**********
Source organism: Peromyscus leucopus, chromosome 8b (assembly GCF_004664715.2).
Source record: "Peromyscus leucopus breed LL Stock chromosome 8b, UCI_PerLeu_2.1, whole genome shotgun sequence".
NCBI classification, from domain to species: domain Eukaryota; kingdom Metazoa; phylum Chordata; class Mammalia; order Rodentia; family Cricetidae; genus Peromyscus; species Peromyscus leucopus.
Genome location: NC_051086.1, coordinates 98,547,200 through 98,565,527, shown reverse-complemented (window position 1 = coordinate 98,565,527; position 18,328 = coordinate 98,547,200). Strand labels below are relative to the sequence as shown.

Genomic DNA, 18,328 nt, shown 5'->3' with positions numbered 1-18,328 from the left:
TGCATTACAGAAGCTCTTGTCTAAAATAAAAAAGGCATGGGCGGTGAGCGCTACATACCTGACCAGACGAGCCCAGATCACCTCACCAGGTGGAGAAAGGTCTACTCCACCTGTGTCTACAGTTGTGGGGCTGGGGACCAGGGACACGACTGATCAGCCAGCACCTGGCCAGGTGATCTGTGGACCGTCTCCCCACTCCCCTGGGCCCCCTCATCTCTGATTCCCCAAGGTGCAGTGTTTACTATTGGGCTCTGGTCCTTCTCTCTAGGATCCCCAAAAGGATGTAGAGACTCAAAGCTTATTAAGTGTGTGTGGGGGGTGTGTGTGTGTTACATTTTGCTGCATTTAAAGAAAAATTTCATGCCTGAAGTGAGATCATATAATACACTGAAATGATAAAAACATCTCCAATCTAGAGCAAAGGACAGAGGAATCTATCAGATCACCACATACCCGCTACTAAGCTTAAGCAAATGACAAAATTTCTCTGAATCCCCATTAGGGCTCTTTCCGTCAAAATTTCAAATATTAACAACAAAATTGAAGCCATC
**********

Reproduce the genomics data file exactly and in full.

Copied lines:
Source organism: Peromyscus leucopus, chromosome 8b (assembly GCF_004664715.2).
Source record: "Peromyscus leucopus breed LL Stock chromosome 8b, UCI_PerLeu_2.1, whole genome shotgun sequence".
NCBI classification, from domain to species: domain Eukaryota; kingdom Metazoa; phylum Chordata; class Mammalia; order Rodentia; family Cricetidae; genus Peromyscus; species Peromyscus leucopus.
Genome location: NC_051086.1, coordinates 98,547,200 through 98,565,527, shown reverse-complemented (window position 1 = coordinate 98,565,527; position 18,328 = coordinate 98,547,200). Strand labels below are relative to the sequence as shown.

Genomic DNA, 18,328 nt, shown 5'->3' with positions numbered 1-18,328 from the left:
TGCATTACAGAAGCTCTTGTCTAAAATAAAAAAGGCATGGGCGGTGAGCGCTACATACCTGACCAGACGAGCCCAGATCACCTCACCAGGTGGAGAAAGGTCTACTCCACCTGTGTCTACAGTTGTGGGGCTGGGGACCAGGGACACGACTGATCAGCCAGCACCTGGCCAGGTGATCTGTGGACCGTCTCCCCACTCCCCTGGGCCCCCTCATCTCTGATTCCCCAAGGTGCAGTGTTTACTATTGGGCTCTGGTCCTTCTCTCTAGGATCCCCAAAAGGATGTAGAGACTCAAAGCTTATTAAGTGTGTGTGGGGGGTGTGTGTGTGTTACATTTTGCTGCATTTAAAGAAAAATTTCATGCCTGAAGTGAGATCATATAATACACTGAAATGATAAAAACATCTCCAATCTAGAGCAAAGGACAGAGGAATCTATCAGATCACCACATACCCGCTACTAAGCTTAAGCAAATGACAAAATTTCTCTGAATCCCCATTAGGGCTCTTTCCGTCAAAATTTCAAATATTAACAACAAAATTGAAGCCATC